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I am looking for someone to identify this bug: location india. It flew from my window in my room, killed it by spraying cockroach killer spray, it could fly like cockroach.
That is a mole cricket. Family Gryllotalpidae. They generally live underground, but as you noticed, they can fly. https://en.wikipedia.org/wiki/Mole_cricket
Cockroaches Have Neighborhoods, Too
Research finds similarities between New York City's bugs and humans.
Move over, Sharks and Jets. New Yawk's next turf rumble could pit roach against roach.
According to an ongoing study called the National Cockroach Project, the roaches of three NYC neighborhoods—the Upper West Side, the Upper East Side, and Roosevelt Island—are genetically distinct. Like many of the city's humans, each group tends to stay in its own neighborhood. And, since American cockroaches originated overseas, these urban insects can also claim immigrants as ancestors.
To find out more about what's bugging the Big Apple, we sat down with the project's lead scientist: Mark Stoeckle, an infectious-disease specialist and senior research associate at the Rockefeller University's Program for the Human Environment.
How did the National Cockroach Project come about?
We'd been working with high-school students using bar coding, which is a simple way of identifying species by DNA. And one of the projects a couple of years ago was a sort of CSI for the home—students went around and collected everything they could find that might have DNA in it. When we had that tested, one of the things that turned up was a cockroach that looked genetically distinct.
We thought we might have a new species, but when we had it looked at in the American Museum of Natural History, they said, "No, that's a regular American cockroach." So [to understand why it seemed genetically distinct] we needed a lot more specimens.
The idea became to involve students and other citizen scientists to help us collect cockroaches. There hadn't been a lot of work done on them, because they're pests. So this [is an opportunity] to learn about something that lives in cities, where most of us live.
So how does it work—students and other citizen scientists collect cockroaches and send them to you?
Yes. At first we weren't sure if anyone would actually send in a cockroach—it's certainly an unusual request—and we weren't sure what condition it would arrive in. Cockroaches are icky, but they're not dangerous like, say, ticks, which can actually carry blood-borne diseases.
You're saying roaches don't deserve the bad rap they get?
I mean, I don't like seeing them crawling across my floor. They can track things in—they're sort of like houseflies in that way. And they may contribute to allergies, particularly asthma the dust from cockroach shells may be an issue. But they don't carry specific diseases.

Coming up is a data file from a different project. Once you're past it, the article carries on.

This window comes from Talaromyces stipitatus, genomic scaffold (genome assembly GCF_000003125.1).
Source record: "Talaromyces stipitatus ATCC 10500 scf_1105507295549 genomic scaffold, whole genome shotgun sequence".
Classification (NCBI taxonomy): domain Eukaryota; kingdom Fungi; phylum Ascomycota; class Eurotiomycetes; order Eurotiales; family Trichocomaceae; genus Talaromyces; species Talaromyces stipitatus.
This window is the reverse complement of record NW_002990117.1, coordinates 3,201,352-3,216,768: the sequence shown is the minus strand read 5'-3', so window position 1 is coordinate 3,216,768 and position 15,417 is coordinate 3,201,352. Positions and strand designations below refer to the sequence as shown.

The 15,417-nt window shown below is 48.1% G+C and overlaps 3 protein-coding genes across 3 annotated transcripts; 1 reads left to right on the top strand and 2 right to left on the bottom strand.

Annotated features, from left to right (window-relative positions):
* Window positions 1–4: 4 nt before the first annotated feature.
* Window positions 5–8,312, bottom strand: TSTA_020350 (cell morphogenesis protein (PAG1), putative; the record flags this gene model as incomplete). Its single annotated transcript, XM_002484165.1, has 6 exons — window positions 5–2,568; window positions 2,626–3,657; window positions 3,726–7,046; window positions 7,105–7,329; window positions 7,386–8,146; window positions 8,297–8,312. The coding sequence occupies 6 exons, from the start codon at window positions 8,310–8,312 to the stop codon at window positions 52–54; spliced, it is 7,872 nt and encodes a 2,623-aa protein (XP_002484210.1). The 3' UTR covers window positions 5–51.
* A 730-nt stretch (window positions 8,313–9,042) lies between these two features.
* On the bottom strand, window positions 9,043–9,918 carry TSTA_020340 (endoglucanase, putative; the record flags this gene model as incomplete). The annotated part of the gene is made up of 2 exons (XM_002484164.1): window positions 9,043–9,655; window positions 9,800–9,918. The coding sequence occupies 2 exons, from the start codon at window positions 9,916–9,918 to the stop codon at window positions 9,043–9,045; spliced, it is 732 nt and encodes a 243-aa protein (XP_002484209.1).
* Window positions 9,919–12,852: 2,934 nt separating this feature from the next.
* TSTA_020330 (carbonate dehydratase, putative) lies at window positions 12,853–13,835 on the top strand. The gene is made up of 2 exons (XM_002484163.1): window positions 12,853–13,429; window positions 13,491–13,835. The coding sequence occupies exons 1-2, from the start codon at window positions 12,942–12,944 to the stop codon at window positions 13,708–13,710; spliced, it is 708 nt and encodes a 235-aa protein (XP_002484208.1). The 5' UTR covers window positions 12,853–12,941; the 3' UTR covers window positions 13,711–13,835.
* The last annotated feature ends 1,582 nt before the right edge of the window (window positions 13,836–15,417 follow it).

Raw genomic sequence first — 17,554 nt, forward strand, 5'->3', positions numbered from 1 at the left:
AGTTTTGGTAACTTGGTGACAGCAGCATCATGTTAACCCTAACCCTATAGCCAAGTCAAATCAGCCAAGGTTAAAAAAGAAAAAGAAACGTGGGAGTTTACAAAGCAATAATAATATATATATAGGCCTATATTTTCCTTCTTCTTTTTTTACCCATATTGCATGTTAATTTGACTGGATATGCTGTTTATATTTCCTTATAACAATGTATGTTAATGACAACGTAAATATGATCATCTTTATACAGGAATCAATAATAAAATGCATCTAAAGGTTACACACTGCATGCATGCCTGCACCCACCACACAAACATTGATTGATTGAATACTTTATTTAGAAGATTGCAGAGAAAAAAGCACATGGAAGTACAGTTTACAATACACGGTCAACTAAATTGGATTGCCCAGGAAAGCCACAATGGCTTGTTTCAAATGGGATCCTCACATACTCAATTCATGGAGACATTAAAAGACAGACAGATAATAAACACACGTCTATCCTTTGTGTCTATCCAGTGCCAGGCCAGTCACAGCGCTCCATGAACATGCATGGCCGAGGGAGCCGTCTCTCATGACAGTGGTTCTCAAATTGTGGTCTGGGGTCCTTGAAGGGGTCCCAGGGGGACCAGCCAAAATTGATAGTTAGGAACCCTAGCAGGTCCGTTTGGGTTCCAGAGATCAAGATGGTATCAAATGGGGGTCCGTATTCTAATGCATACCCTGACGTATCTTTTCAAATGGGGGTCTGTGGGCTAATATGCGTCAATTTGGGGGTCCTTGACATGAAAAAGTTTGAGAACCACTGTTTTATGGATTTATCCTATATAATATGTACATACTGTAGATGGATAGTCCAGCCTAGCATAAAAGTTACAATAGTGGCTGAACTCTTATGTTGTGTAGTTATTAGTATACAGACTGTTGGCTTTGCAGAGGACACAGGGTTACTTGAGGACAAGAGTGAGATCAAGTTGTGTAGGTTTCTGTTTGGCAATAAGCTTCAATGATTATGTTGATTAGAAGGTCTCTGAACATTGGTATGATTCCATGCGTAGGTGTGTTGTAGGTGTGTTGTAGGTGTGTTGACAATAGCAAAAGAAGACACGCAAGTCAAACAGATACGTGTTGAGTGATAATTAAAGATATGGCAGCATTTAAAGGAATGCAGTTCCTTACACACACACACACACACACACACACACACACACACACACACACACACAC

How many samples have you received so far, and from where?
We've gotten about 200 specimens, either mailed in or [hand-delivered]. Most are from the U.S., from New York City. We've had better luck getting New Yorkers to pick up cockroaches than we've had elsewhere.
But we also have specimens from Australia and Spain. Two high-school students in Spain saw our project on the Web and sent them in. It's really wonderful that people we have no direct connection to are interested and willing to contribute.
How many species of roaches are there in the world?
More than 4,000. Most live out in the wild. A few of them have adapted—or already were adapted—to a human environment. The common ones that are considered pests in the United States are the American cockroach (the large, water-bug type) and the German cockroach (the smaller one more common in apartments or households). Those are the two main ones. There's also the smokybrown cockroach and the brown-banded cockroach.
So how are roaches like New Yorkers?
Well, they're definitely immigrants. We know these are tropical species that are thought to have come from Africa, though there's no definite proof of that. They require a very warm, moist environment. And we've made a nice home for them in cities, because we have underground tunnels and sewers where they can live year-round. In the summer they come up above ground, and that's when we usually see them. But they've only been here as long as we've had an underground environment that's congenial for them.
So they're all immigrants and like New Yorkers in that way. The other way—the biggest finding of the study—is that there are four distinct genetic types of cockroaches within this species [the American cockroach]. Evolutionarily these genetic types are separated by a million or two million years. So they were probably living in different parts of the world. We brought them here.
They do interbreed, so we don't think they're separate species. But on the other hand, in the New York City neighborhoods where we've looked in detail—the Upper West Side, the Upper East Side, and Roosevelt Island—the genetic types are quite different. So they must be staying close to home.
The diversity was a surprise to us, and the fact that they're not just all mixed together—it's not a random assortment. So they must be staying close to home, and they have their own neighborhoods.
Do the genetic differences in neighborhood roaches manifest themselves in terms of behavior, appearance, longevity? What about vulnerability to pesticides?
It's possible. We just haven't looked at that. Cockroaches look all the same to us, but presumably they can tell each other apart. They are social insects, like ants. They don't have as elaborate a society as ants. But they do definitely live in groups.
For our citizen-science project we're probably not going to be studying pesticide resistance. But [we've created an] opening for someone to look at that.